However, none of the issues underlying the past five years of political turmoil has been resolved. Bangkok’s traditional elites initially backed the billionaire Thaksin when he took power in 2001, but turned on him after his government failed to live up to its promises to protect Thai businesses and reverse the Democrats’ implementation of the International Monetary Fund’s pro-market restructuring agenda. His autocratic methods of rule further alienated sections of the Bangkok middle classes and cut across systems of patronage that had previously benefitted the military, state bureaucracy and monarchy.

While an immediate move against the government is not likely, nothing can be ruled out. Legal moves have been initiated against Yingluck over perjury allegations. The election results could be challenged and charges of electoral fraud laid—the method used to oust a pro-Thaksin government in 2008. In the background, the military continues to watch and wait. Under its 2007 constitution, the generals have significant powers to intervene whenever they perceive a political crisis.

The anti-Thaksin Nation newspaper warned yesterday that Puea Thai had “a massive responsibility to create a government whose legitimacy does not rest solely on a numerical majority.” It ominously warned that the party should learn from the fate of previous pro-Thaksin governments that had eroded goodwill and “encouraged unwarranted street politics and military intervention.”

The most obvious trigger for renewed political turmoil would be any attempt by Puea Thai to carry out its election promise of an amnesty for Thaksin. Both Yingluck and Thaksin have denied that there would be any precipitous steps to allow the former prime minister to return to Bangkok or recover monies seized after his corruption conviction. Any move in that direction would provoke fierce opposition from sections of the military and the People's Alliance for Democracy. PAD organised the protracted “yellow shirt” anti-Thaksin protests in 2006 that created the political climate for the coup, and in 2008, for the ousting of two pro-Thaksin governments.

More fundamentally, the social tensions that began to be expressed during last year’s protests have only worsened. As in the rest of Asia, food prices have risen in Thailand, impacting heavily on the poorest layers of the population. While the Thai currency and shares received a boost from the decisive election result and hopes for political stability, economic growth is forecast to halve from 8 percent last year.

Chiangmai votersChiangmai voters

The Puea Thai government is no more capable than its predecessor of addressing the social needs and democratic aspirations of the working class and oppressed masses. Having raised expectations during the campaign, its support will only fall all the more quickly when it fails to implement its election promises.

Financial commentators in Thailand and internationally have warned that Puea Thai’s election pledges are economically unsustainable. Bangkok University academic Supong Limtanakool estimated that the agenda advocated during the campaign by the Democrats and Puea Thai would require additional spending of $US49 billion to $US244 billion—up to five times the present national budget.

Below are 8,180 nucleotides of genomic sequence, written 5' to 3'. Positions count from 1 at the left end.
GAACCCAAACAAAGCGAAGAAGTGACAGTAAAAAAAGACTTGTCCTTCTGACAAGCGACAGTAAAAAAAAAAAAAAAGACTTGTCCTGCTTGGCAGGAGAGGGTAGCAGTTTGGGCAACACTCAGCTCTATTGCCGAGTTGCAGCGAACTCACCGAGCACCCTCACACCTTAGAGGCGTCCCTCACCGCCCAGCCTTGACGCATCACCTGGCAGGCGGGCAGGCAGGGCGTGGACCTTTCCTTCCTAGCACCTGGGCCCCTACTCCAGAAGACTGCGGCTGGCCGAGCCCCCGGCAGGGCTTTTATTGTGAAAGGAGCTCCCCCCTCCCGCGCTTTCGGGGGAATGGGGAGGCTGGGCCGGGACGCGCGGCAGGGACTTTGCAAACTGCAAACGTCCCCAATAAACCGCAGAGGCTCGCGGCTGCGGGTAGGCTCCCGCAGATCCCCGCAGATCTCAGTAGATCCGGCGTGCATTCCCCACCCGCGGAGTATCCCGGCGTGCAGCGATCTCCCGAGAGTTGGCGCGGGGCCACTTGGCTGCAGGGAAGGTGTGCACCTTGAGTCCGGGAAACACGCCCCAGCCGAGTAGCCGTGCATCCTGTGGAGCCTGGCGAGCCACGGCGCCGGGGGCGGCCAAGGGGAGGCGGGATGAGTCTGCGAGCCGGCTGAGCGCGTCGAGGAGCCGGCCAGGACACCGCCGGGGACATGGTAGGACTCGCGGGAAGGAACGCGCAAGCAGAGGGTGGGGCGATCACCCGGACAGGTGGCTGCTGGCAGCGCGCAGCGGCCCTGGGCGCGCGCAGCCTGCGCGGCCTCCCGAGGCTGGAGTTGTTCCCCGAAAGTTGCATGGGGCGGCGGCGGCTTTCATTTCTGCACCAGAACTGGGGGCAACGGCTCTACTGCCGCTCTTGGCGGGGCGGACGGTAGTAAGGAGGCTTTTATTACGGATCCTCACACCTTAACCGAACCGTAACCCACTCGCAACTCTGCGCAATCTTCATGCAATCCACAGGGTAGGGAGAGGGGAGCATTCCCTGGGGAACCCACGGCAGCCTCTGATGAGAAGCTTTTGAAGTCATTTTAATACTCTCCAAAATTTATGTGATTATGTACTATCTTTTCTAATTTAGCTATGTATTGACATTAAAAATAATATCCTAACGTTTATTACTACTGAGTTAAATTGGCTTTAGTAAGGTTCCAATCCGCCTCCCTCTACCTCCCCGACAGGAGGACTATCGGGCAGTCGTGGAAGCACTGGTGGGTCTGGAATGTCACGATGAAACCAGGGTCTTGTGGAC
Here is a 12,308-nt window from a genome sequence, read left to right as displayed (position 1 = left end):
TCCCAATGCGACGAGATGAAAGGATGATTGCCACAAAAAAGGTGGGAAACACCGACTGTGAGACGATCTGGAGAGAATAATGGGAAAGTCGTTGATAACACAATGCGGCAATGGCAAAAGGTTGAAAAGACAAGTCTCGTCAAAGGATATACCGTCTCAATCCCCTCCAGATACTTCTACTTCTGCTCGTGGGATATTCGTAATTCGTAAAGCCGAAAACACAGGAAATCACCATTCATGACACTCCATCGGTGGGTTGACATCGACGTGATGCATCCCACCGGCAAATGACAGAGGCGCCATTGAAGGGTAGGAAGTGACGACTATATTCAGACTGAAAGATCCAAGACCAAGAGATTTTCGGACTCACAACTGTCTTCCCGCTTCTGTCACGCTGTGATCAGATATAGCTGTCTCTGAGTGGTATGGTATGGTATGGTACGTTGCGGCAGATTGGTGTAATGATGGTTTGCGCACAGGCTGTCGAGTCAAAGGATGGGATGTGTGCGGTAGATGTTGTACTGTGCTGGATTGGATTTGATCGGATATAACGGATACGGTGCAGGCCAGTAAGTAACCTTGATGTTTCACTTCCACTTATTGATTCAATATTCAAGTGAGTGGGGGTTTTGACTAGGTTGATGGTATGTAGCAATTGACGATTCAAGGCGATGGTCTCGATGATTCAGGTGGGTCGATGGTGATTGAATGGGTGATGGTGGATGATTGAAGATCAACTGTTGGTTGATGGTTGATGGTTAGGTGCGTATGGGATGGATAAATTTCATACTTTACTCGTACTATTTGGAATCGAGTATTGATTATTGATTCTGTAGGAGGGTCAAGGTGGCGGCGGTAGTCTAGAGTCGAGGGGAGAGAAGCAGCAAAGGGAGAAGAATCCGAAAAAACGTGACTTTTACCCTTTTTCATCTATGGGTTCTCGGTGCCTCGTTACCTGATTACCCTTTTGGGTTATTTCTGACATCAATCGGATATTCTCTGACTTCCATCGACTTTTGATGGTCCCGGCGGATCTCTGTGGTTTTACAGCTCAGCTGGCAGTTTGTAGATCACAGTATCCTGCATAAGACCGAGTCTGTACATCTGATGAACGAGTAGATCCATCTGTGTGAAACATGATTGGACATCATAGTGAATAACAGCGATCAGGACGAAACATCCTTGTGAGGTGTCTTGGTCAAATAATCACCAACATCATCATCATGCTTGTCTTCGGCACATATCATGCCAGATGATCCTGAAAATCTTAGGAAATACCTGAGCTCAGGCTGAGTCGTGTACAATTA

As the hopes of those who voted for Puea Thai are dashed and the government imposes the burden of the continuing global economic crisis, disappointment will inevitably turn to anger and political opposition. Far from being any victory for working people, a Yingluck government will be just as ruthless and anti-democratic as the Democrats in suppressing any opposition by workers and the rural masses.

Thaksin’s autocratic methods of rule while in office must serve as a warning to the working class. In 2003, he unleashed “a war on drugs” during which the security forces carried out the extra-judicial murder of more than 2,200 alleged drug dealers over three months. The following year, he responded to terrorist attacks by separatists in the Muslim south of the country by imposing emergency rule over the region and ordering the military to crack down on local opposition.

As popular hostility grew to his policies, Thaksin attempted to establish monopoly control of the media through the state and his extensive business empire. Journalists who criticised the government were threatened and pressured into silence.

To defend its interests, the working class must draw its own lessons from the past decade. Neither faction of the ruling class is capable of meeting the pressing social needs of ordinary working people. What is needed is the construction of a socialist alternative based on the working class, independent of all sections of the bourgeoisie, that can win to its side the rural masses in the political fight for a workers’ and peasants’ government as part of the struggle for socialism internationally.

The essential prerequisite for such a struggle is the building of a section in Thailand of the International Committee of the Fourth International, which alone fights for this political perspective.